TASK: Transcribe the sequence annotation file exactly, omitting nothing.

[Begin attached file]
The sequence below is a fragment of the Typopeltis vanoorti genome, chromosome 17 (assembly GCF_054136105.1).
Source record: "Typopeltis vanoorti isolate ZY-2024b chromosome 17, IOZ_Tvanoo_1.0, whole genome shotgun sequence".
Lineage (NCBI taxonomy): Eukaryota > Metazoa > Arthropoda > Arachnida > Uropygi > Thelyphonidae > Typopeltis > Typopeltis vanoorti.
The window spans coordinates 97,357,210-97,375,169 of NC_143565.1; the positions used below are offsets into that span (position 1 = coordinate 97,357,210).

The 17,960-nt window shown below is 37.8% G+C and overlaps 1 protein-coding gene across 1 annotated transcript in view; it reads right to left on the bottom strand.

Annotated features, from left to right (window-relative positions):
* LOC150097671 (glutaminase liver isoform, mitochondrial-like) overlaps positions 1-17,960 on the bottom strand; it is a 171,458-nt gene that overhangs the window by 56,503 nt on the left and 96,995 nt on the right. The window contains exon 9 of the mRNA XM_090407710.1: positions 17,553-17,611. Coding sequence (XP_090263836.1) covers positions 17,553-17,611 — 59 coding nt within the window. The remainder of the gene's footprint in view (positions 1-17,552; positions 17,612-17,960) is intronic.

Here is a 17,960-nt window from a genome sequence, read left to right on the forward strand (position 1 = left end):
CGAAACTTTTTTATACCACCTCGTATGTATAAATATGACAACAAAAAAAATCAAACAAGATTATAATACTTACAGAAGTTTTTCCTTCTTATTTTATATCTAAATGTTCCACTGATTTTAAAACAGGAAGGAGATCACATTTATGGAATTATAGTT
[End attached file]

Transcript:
The sequence below is a fragment of the Typopeltis vanoorti genome, chromosome 17 (assembly GCF_054136105.1).
Source record: "Typopeltis vanoorti isolate ZY-2024b chromosome 17, IOZ_Tvanoo_1.0, whole genome shotgun sequence".
Lineage (NCBI taxonomy): Eukaryota > Metazoa > Arthropoda > Arachnida > Uropygi > Thelyphonidae > Typopeltis > Typopeltis vanoorti.
The window spans coordinates 97,357,210-97,375,169 of NC_143565.1; the positions used below are offsets into that span (position 1 = coordinate 97,357,210).

The 17,960-nt window shown below is 37.8% G+C and overlaps 1 protein-coding gene across 1 annotated transcript in view; it reads right to left on the bottom strand.

Annotated features, from left to right (window-relative positions):
* LOC150097671 (glutaminase liver isoform, mitochondrial-like) overlaps positions 1-17,960 on the bottom strand; it is a 171,458-nt gene that overhangs the window by 56,503 nt on the left and 96,995 nt on the right. The window contains exon 9 of the mRNA XM_090407710.1: positions 17,553-17,611. Coding sequence (XP_090263836.1) covers positions 17,553-17,611 — 59 coding nt within the window. The remainder of the gene's footprint in view (positions 1-17,552; positions 17,612-17,960) is intronic.

Here is a 17,960-nt window from a genome sequence, read left to right on the forward strand (position 1 = left end):
CGAAACTTTTTTATACCACCTCGTATGTATAAATATGACAACAAAAAAAATCAAACAAGATTATAATACTTACAGAAGTTTTTCCTTCTTATTTTATATCTAAATGTTCCACTGATTTTAAAACAGGAAGGAGATCACATTTATGGAATTATAGTT